28 February 2022

Rolling With The Punches

 by Steve Liskow

The last two years have shown the wisdom of not asking "How can things get even worse?" Fortunately, most of us are learning to deal with social distancing and spending time alone, never a challenge for writers anyway. But Life can throw you a high hard one when you dig in.

At the beginning of this month, I went to the hospital for outpatient treatment I've had twice before in the last eight months. I'm usually in and out in six hours with no after effects. I can eat and exercise normally. The day before I went in, I was working on two stories, one a solid second draft I had backed up, and the other a first draft about 3/4 complete. I thought I knew the villain and ending, so I expected to finish that draft when I returned home, maybe even that day.

Barb drove me to the hospital and planned to pick me up again after lunch. Since I only expected to be there a few hours, I left everything at home except my driver's license and Vax card. No biggie.

During that routine procedure, my blood pressure cratered and my temperature soared from my normal 97.7 to 102.8. When I could finally process what was going on ten hours after being dropped off, I was in intensive care with so many lines coming out of my arms that I felt like a motherboard. Needles in both arms, my stomach, and my neck (more about that in a minute) delivered three antibiotics, two blood pressure medications, and two steroids into my system. I also wore a blood pressure cuff and a heart monitor. The doctors knew why and how it happened (and I suspected something less specific), but I spent the next four days in ICU before they discharged me on the eighth day. 

During that time, I forgot the ending for that WIP. I was home five days (and still on an antibiotic Barb and I administered through a Mid-line) before I could focus enough to look at it again. Five days later, I thought I remembered the ending, but it was too weak. Maybe I didn't really remember it. At this point, who knows?

Now the good news. Both nurses in intensive care were terrific. One, who moved from Chicago to take that job in Hartford only weeks before, is an avid reader. She was amazed to learn she was standing only two miles from the Mark Twain house, and she now plans to visit, maybe even taking one of the tours my wife leads. She also downloaded one of my books. 

Better still, she explained what the various tubes and drugs were doing. The line through my neck was threaded into a vein to convey a drug that shrinks veins and helps increase blood pressure. She told me they have to be careful because if they move the line too close to an extremity, it can close down the capillaries and cause tissue death.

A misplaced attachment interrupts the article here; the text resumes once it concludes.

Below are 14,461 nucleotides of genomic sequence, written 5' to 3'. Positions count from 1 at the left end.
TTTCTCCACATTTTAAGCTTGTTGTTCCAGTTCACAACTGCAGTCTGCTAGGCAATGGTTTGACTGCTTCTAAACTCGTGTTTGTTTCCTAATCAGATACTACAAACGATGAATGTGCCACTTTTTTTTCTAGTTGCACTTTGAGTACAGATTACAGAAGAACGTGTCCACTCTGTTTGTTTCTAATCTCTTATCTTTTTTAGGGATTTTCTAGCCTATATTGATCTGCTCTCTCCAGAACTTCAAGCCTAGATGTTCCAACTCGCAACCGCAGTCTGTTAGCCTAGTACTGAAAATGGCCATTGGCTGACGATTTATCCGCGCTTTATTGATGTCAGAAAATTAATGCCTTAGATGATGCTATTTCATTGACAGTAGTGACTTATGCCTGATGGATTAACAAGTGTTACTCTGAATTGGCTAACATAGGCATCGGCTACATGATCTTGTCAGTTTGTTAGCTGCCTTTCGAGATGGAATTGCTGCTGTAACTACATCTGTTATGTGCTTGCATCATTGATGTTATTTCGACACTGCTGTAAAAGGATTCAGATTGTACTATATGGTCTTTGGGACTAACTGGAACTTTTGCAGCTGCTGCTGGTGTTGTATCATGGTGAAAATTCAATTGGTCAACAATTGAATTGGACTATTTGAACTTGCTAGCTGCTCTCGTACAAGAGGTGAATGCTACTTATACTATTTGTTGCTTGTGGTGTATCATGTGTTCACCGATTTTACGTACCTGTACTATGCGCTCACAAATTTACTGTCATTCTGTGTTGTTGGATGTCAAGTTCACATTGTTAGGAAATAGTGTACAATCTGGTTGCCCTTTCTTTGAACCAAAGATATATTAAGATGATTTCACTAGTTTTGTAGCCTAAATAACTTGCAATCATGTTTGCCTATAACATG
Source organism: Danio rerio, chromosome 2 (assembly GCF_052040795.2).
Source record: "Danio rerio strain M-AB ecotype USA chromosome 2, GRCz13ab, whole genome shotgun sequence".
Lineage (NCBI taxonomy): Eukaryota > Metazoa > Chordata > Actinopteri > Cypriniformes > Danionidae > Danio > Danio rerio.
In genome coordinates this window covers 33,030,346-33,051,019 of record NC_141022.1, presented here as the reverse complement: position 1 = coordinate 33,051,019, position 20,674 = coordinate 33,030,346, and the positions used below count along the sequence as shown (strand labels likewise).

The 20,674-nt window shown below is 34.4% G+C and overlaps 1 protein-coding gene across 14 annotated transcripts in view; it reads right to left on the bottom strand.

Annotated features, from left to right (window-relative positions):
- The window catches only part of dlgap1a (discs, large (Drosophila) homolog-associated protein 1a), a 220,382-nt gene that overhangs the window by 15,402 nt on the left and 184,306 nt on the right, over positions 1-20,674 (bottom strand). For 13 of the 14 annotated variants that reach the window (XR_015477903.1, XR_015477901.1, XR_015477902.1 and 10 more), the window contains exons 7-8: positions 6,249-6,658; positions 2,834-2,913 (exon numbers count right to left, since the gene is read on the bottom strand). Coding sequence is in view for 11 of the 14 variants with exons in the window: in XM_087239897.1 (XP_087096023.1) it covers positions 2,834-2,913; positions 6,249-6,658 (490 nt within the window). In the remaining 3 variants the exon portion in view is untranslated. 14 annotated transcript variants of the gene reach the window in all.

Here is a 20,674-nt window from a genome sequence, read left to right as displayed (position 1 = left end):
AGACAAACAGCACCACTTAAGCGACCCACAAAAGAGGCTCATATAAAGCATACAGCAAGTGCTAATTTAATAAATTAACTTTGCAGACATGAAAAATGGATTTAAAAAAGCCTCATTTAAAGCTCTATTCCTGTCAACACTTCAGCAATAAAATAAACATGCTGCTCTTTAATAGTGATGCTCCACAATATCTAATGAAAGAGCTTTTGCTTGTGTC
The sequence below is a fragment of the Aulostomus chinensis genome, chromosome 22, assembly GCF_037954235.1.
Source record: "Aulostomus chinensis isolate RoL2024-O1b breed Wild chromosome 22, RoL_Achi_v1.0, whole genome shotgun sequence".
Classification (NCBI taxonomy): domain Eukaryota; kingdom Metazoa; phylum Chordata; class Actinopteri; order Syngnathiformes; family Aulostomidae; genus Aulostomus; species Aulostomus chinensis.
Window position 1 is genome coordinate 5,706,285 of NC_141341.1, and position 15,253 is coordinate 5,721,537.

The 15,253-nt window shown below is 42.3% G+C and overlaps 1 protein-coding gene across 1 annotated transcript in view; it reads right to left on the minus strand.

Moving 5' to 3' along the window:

"That sounds a lot like gangrene," I said. 

"It is gangrene," she said. "That is why we watch you so closely. It is not just because you are so handsome."

When the hospital discharged me four days later, they gave me a printout of everything they had done, including all the meds. On page seven, I found the name of that drug and remember the symptoms.  I have never written a medical mystery, but now I have a good new way to kill someone.

The other upside is that when Barb finally brought in my phone and I posted about the whole nightmare, I got lots of support from friends. Over 40 reactions came from former students.

Because of all the needles and tubes, my hands are still stiff and sore. I picked up a guitar for the first time in three weeks yesterday. Piano is still on hold. Typing feels like someone is stomping on my fingers.

The time off showed me again how much I love writing. I didn't write a word for over two weeks and it was like going through withdrawal. This blog is about 700 words, and it's the most writing-actually most of the writing--I have done since February first. It feels like being let out of prison.

Now I can hardly wait to look at that story with the weak ending again. 


  1. Welcome back, Steve. Picking up your guitar is a good sign! Music has healing qualities of its own.

  2. Roll with the punches. That's some roll. Oh, boy.

  3. Thank God you made it! And welcome home, and write, write, write!

  4. Wishing you a speedy recovery and cooperative hands to take you to the perfect ending for your story.

  5. Yikes! So glad to hear the good news: you got through it, you're doing better, and the good nurse was not only communicative but also bought your book. May you and that ending both keep getting stronger!

  6. What a noir thriller, Steve! Very best wishes for getting back your agile fingers & your WIP ending ASAP. And spinning this adventure into story gold for years to come.

  7. The good news is that you've recovered and are doing better. And are back to your writing. I had a similar experience recently when I spent some time in the hospital. I didn't read anything or wrte anything for almost three months! When I finally got back to it, I realized how much I loved writing.

  8. Wow, Steve, what an ordeal. I'm so glad you're home and doing well now. Hopefully you'll get many fans from the nurse's interest. You night try dictating your work. It takes a while to get the hang of it, but it might work really well for you. Stay healthy!

  9. Wow! You're definitely a writer, Steve, when you find yourself in crisis and end up discovering something to use in your writing. Glad you're recovering and can't wait to read the story that grows out of your experience.


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